Diana Rigg

Last Night in Soho


Cineworld, Edinburgh

Some cinema releases are more anticipated than others.

I’ve been a fan of director Edgar Wright ever since Spaced – and, through the ‘Three Cornetto‘ trilogy, the odd-but-enjoyable misfire that was Scott Pilgrim, and the wildly inventive Baby Driver, he’s delivered some of the most watchable films in recent cinema history. So, as soon as Last Night in Soho was announced, I was counting the days to its release. Too much anticipation can sometimes be a problem, but not in the case of this powerful psychological thriller. Chung-hoon Chung’s dazzling cinematography, the twisty-turny script (by Wright and and Krysty Wilson-Cairns) and a sparky soundtrack of solid gold 60s bangers all work together to make this a thrill ride from the opening credits onward.

After her mum’s suicide, Ellie Turner (Thomasin McKenzie) has led a sheltered life in Cornwall with her Gran, Peggy (Rita Tushingham) – though Ellie’s late mother still has an unnerving habit of watching her from mirrors. Ellie has always longed to be a fashion designer, so she heads off to the big city to take her place at the London College of Fashion. From the very start, she is uncomfortable in this unfamiliar environment, suffering the predatory advances of a cab driver, whose lascivious gaze threatens her from his rear view mirror. On arrival in her halls of residence, she is immediately alienated from her fellow students, a sneering, superior bunch who regard her as some kind of weird country bumpkin. She decides to be proactive and rents a bedsit on Goodge Place, presided over by the mysterious Ms Collins (Diana Rigg, having a great time in her final screen role). The tiny flat feels like a throwback to the 1960s but Ellie doesn’t mind. As evidenced by her dress designs and her vinyl record collection, it’s long been her favourite era.

But from her first night there she has disturbing dreams about a young woman called Sandie (Anya Taylor-Joy), an aspiring pop star and would-be 60s fashion icon, who falls under the influence of sleazy ‘manager’ Jack (Matt Smith). Jack, it transpires, sees little difference between a pop star and a prostitute. The trouble is, Ellie is increasingly involved in the resulting relationship, finding herself observing – and then sharing – the indignities that are heaped upon Sandie at every turn. As these experiences become ever more violent, ever more carnal, Ellie begins a rapid descent into darkness. The problem is, to those around her in the present day, she appears to be losing her mind…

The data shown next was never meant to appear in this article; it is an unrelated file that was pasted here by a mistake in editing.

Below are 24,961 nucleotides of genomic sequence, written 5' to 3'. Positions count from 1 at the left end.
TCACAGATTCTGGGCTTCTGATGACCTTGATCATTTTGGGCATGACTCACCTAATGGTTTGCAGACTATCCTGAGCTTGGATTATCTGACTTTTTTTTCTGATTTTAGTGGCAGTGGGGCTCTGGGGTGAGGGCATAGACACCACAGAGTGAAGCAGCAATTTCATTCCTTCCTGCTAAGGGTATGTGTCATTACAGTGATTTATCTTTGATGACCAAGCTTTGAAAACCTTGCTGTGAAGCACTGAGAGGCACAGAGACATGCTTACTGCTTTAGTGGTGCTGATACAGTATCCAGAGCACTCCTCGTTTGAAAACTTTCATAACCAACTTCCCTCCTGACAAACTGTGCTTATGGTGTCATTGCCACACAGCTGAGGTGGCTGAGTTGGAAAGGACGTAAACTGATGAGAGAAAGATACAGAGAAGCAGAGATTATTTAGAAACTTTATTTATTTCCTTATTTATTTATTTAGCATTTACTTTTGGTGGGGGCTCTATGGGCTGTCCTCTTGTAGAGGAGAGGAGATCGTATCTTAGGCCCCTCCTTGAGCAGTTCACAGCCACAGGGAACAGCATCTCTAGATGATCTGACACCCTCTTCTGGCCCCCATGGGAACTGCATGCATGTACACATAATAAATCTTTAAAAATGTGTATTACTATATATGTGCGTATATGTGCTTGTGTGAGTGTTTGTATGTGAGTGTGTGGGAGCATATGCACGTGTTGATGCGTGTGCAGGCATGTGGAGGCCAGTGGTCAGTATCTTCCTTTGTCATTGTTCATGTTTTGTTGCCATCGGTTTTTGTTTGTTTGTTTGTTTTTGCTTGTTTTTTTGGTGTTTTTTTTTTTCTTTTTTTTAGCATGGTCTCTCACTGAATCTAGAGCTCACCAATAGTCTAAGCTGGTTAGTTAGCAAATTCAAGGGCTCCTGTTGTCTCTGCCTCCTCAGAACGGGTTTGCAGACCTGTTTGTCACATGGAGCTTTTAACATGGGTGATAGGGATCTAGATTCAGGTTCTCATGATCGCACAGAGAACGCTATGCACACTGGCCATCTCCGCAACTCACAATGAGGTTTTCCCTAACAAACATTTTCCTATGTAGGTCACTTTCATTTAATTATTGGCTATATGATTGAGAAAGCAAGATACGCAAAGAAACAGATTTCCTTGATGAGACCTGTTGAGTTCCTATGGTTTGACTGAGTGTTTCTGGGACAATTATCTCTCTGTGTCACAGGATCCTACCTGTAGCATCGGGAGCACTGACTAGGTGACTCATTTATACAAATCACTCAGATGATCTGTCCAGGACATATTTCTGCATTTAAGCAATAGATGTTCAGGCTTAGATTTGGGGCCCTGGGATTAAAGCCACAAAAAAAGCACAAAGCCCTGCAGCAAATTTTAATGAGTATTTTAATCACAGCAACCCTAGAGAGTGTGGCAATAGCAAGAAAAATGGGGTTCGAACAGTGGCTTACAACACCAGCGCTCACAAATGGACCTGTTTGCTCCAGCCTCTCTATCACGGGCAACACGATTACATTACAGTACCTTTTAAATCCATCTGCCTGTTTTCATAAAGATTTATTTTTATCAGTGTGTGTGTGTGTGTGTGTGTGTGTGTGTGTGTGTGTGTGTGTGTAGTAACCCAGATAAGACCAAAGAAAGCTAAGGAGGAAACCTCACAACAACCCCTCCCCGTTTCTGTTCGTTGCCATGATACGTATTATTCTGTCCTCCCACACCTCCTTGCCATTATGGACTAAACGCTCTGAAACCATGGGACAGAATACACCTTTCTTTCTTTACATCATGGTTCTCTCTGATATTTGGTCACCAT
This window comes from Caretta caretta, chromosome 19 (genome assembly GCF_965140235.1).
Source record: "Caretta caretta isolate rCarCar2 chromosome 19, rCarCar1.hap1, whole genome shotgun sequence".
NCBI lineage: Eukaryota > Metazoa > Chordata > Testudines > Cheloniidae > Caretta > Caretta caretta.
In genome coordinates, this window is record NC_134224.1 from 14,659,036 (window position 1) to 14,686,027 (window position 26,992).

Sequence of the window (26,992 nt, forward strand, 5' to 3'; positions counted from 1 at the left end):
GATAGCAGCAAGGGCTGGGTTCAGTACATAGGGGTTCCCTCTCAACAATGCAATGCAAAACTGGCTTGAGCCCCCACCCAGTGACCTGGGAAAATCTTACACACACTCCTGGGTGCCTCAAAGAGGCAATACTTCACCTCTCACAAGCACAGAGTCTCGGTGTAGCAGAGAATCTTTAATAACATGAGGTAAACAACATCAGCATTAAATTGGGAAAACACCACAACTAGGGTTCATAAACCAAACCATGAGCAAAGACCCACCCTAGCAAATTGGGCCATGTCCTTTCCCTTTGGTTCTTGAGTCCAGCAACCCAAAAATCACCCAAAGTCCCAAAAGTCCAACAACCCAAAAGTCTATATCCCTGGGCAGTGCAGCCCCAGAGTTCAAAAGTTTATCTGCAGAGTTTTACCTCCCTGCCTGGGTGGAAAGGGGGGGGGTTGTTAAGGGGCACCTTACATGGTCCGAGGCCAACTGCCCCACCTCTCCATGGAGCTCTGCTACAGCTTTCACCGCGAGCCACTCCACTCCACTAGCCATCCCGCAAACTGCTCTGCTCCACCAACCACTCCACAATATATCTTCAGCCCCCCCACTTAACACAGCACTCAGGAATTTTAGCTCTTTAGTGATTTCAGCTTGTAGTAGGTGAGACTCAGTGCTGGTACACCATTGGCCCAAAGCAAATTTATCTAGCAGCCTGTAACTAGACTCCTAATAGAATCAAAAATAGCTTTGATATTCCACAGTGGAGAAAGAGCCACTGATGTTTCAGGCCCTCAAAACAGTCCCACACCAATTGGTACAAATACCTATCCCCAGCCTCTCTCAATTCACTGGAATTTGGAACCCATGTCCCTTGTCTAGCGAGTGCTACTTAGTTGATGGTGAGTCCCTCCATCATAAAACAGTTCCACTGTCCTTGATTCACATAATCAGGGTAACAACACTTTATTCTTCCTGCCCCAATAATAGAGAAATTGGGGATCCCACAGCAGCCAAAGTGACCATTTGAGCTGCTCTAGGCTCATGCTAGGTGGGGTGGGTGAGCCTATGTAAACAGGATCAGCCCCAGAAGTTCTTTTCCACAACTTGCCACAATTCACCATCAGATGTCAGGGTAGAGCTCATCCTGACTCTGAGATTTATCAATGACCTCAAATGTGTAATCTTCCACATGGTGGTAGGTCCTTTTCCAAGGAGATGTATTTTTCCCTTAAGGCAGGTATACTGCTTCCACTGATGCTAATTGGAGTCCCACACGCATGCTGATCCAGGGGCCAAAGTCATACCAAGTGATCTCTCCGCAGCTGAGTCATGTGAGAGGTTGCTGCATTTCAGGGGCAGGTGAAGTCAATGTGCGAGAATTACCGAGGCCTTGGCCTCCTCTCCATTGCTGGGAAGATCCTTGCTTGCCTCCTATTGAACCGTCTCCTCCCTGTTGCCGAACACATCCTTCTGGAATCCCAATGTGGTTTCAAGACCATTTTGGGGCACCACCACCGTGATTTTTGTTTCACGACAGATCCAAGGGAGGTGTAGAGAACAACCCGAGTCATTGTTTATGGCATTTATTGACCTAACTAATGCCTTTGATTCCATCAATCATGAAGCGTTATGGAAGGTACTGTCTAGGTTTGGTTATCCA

There’s nothing particularly new about this premise, but Wright’s approach to it is refreshingly different and, for the first forty minutes or so, he doesn’t put a foot wrong. The film swoops and soars and segues through the various unearthly set pieces with consummate skill, and, while terrible things happen to Ellie, she is never allowed to be ‘the victim.’ The underlying theme is the toxicity of Soho – the disturbing underbelly that lurks beneath the bright lights. This film is simultaneously a love letter to and a condemnation of the 1960s. Both McKenzie and Taylor-Joy are exceptional in their respective roles and the presence of Terence Stamp as the ‘silver haired gentleman’ is a wonderfully threatening addition (watching Stamp singing along to Barry Ryan’s Eloise is a masterclass in understated menace). There are also some real surprises packed into the script, ones that I genuinely don’t anticipate.

So what’s wrong, I hear you ask? Well, to be fair, not much, but to my mind there are a couple of missteps. The faceless armies of male ghosts that pursue Ellie relentlessly around the city are brilliantly realised, but there’s a moment where they start to feel overused. Haven’t we watched what is essentially the same scene a couple of times already? And… I’m being picky here… there’s John (Michael Ajao), Ellie’s only real friend from college, a man so sweet-natured he could rot your teeth at thirty paces, a fellow so forgiving, he would make Ghandi seem downright surly by comparison. It’s not Ajao’s performance that’s at fault but the dreadful lines of dialogue he’s obliged to come out with, quips that feel like they’ve been drafted in from an entirely more lighthearted project and are consequently jarring.